The lack of modernised and state-of-the-art backup facilities is yet another thorn in the side of healthcare. Deemed the last line of defence against ransomware, backup systems ensure organisations minimise downtime and recover from attacks as quickly as possible. Multiple backups are preferable, as is ensuring geographical separation between backup copies enabled through cloud storage; in keeping with the ‘3-2-1’ rule.
Getting your backup strategy right, however, demands precision, given that opting for a cloud solution doesn’t eliminate risk in and of itself. These systems may still leave organisations vulnerable through misconfigured buckets, exposed remote desktop services and viruses that can slip into a network and inadvertently get uploaded to the cloud as part of a backup process.
The golden copy
For healthcare organisations seeking to raise their resilience against ransomware attacks in 2022 and beyond, cloud solution providers like Wasabi offer a variety of tools that can bolster defences. Dubbed hot cloud storage with immutability for data protection, Wasabi provides a secure, high-performing, air-gapped and immutable data protection system that’s almost impossible to penetrate.
Consistently and securely backing up applications, configurations and data is the cornerstone of ransomware mitigation, and there’s very little the health sector can do but pay the ransom in the event of an attack without a secure, offsite backup. Immutability, which can be achieved through a Wasabi storage bucket, is essential in ensuring any backup created cannot be tampered with. This means that any data written to the bucket can’t be deleted or manipulated through its storage lifetime. Other benefits include preventing encryption by crypto ransomware, while aiding compliance with a swathe of regulations.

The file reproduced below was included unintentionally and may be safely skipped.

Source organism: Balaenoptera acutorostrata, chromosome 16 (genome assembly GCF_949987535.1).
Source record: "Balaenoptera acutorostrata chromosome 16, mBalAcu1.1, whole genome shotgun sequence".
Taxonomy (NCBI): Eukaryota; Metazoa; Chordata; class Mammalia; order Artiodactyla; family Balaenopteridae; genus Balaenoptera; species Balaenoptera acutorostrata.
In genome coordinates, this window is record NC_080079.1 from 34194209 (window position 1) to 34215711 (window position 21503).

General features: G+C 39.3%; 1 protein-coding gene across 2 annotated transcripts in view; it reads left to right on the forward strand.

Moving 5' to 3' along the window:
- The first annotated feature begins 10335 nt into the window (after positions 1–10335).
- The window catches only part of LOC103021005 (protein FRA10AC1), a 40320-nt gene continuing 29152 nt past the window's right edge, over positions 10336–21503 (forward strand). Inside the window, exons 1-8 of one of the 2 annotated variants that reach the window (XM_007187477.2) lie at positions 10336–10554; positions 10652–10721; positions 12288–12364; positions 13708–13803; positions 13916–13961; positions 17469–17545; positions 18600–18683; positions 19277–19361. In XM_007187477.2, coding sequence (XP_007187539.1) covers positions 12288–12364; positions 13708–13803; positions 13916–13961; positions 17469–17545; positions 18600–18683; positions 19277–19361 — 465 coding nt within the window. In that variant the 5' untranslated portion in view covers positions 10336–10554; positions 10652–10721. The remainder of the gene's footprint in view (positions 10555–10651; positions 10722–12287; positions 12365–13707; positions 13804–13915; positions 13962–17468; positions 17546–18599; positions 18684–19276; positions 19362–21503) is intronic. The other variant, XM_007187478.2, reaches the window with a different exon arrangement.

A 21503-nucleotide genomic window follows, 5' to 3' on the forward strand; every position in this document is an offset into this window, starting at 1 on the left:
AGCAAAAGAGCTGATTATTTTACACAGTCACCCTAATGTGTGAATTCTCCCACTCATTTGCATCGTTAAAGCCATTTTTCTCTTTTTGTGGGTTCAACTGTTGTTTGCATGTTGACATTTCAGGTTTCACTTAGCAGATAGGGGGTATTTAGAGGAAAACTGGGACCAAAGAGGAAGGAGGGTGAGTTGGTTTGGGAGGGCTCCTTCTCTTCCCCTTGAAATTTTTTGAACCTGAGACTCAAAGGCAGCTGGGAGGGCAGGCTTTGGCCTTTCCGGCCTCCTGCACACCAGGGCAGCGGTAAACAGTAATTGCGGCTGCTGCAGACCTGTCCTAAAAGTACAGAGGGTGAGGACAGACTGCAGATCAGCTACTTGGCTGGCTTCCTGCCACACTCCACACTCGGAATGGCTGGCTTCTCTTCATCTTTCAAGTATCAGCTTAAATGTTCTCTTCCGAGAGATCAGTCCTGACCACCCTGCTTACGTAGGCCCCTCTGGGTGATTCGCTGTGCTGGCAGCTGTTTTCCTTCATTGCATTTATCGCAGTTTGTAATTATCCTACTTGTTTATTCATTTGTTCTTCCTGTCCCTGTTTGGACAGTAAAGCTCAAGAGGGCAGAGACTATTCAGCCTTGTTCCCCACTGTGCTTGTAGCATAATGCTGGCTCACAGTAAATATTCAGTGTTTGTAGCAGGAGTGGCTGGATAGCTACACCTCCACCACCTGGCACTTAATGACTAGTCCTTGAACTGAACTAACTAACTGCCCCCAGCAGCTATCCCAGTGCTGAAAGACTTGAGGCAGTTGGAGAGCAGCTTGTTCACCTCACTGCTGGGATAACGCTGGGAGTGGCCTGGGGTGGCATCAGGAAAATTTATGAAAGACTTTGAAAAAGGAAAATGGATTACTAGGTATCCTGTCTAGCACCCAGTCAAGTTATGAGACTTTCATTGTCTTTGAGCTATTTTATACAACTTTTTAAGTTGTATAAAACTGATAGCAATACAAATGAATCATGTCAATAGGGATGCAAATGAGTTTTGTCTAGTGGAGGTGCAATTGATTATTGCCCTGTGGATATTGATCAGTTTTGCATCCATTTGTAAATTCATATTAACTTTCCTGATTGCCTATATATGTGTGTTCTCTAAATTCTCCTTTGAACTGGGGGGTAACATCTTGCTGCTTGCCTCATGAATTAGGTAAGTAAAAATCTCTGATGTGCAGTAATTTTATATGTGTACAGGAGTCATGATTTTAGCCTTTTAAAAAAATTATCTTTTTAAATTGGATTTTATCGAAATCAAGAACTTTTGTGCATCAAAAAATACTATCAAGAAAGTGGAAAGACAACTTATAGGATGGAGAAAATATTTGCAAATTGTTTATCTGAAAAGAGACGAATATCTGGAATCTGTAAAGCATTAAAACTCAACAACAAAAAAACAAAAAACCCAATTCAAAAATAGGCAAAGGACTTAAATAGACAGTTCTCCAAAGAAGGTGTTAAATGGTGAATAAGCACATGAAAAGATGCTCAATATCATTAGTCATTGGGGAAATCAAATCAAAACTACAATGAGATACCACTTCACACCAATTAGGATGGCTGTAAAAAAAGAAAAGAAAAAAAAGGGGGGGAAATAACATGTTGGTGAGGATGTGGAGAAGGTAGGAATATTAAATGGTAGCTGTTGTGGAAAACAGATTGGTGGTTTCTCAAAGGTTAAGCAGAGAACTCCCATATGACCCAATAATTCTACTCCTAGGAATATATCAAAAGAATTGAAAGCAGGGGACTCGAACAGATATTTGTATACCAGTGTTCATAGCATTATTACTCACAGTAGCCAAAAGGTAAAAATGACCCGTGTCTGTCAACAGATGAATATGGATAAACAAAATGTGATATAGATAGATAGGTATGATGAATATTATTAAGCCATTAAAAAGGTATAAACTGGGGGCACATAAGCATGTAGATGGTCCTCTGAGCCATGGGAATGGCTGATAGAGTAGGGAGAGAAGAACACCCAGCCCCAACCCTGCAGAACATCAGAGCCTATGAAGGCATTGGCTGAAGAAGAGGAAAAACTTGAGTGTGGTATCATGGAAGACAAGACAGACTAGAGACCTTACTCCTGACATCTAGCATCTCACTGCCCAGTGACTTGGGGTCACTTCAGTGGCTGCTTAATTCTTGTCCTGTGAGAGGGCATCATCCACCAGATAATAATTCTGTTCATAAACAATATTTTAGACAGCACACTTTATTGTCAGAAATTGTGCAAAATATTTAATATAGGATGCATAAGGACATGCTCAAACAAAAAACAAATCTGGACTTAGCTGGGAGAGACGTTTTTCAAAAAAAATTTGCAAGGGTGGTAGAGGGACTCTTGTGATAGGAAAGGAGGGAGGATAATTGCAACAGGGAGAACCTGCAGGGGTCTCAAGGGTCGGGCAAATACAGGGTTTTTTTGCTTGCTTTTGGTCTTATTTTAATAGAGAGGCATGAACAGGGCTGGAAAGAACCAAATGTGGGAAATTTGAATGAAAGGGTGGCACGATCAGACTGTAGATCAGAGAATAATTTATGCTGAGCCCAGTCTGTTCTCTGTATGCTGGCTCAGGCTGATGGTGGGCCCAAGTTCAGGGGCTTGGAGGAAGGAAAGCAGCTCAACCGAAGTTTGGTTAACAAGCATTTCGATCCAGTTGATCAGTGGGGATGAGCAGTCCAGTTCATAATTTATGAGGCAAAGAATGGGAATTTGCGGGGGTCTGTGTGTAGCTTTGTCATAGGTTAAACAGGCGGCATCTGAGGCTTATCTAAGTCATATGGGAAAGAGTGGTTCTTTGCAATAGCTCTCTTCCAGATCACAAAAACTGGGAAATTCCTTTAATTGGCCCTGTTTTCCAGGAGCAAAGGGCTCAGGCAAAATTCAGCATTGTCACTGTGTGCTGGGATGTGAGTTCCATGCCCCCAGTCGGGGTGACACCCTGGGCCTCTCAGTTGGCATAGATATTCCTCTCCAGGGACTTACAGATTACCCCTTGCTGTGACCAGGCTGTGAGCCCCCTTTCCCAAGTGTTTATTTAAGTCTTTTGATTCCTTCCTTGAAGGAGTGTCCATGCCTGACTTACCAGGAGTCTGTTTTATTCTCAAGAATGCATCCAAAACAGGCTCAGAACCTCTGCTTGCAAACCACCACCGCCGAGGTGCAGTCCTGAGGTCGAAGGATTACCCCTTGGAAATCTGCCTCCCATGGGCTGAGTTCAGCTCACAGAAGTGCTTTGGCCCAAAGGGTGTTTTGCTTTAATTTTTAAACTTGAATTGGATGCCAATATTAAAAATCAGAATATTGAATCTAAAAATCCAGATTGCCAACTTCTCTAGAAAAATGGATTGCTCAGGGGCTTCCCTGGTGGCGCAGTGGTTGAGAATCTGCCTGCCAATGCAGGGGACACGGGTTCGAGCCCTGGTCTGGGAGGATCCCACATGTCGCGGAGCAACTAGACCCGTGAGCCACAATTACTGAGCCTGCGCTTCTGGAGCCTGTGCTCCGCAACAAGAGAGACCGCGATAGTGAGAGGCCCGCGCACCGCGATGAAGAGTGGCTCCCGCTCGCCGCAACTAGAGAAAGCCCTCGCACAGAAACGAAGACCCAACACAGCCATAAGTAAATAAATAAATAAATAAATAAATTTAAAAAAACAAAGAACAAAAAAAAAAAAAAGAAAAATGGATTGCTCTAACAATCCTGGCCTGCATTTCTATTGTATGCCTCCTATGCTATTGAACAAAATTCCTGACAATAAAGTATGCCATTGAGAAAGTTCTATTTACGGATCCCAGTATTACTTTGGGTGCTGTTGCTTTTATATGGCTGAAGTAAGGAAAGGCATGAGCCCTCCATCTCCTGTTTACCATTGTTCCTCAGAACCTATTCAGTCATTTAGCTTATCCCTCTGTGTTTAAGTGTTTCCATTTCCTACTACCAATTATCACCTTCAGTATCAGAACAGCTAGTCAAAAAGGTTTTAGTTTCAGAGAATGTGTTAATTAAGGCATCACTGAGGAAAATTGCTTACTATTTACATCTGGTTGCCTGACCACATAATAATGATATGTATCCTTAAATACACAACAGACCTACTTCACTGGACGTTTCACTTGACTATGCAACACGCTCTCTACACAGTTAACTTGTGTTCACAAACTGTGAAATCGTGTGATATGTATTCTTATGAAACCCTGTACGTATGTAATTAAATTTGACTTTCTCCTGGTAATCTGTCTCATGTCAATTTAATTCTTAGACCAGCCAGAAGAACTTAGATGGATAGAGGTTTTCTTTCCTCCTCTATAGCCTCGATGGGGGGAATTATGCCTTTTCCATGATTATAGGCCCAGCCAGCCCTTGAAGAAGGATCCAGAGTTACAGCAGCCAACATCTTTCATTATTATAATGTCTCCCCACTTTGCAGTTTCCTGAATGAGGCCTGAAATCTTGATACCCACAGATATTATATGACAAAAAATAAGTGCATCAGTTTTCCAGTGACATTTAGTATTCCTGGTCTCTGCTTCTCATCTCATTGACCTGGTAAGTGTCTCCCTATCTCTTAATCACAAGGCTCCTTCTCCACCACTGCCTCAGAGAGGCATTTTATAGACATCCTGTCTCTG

It’s also essential that any ransomware-mitigation solution that healthcare IT deploys is cost-effective, given the need to prioritise expenditure on the front line. The cloud, moreover, is the most feasible in terms of storing data in a secure location off-site. The low cost involved in acquiring Wasabi’s hot cloud storage service, for example, offsets the licensing costs of the backup and recovery tools, reducing the overall cost and improving the expected return on investment dramatically.
Fighting ransomware, particularly for a sector as vulnerable as healthcare, requires engaging in a process of improving and enhancing the technology at your disposal on a continuous basis. It’s also a matter of when, and not if, you’ll suffer a cyber attack. In today’s environment, mitigating ransomware means investing in modern infrastructure and cloud-enabled backup systems that can offer secure and immutable storage. This ensures hospitals can always fall back on a golden copy that’s impossible to tamper with, so there’s no payout to cyber gangs, and patients can continue getting the treatment they need.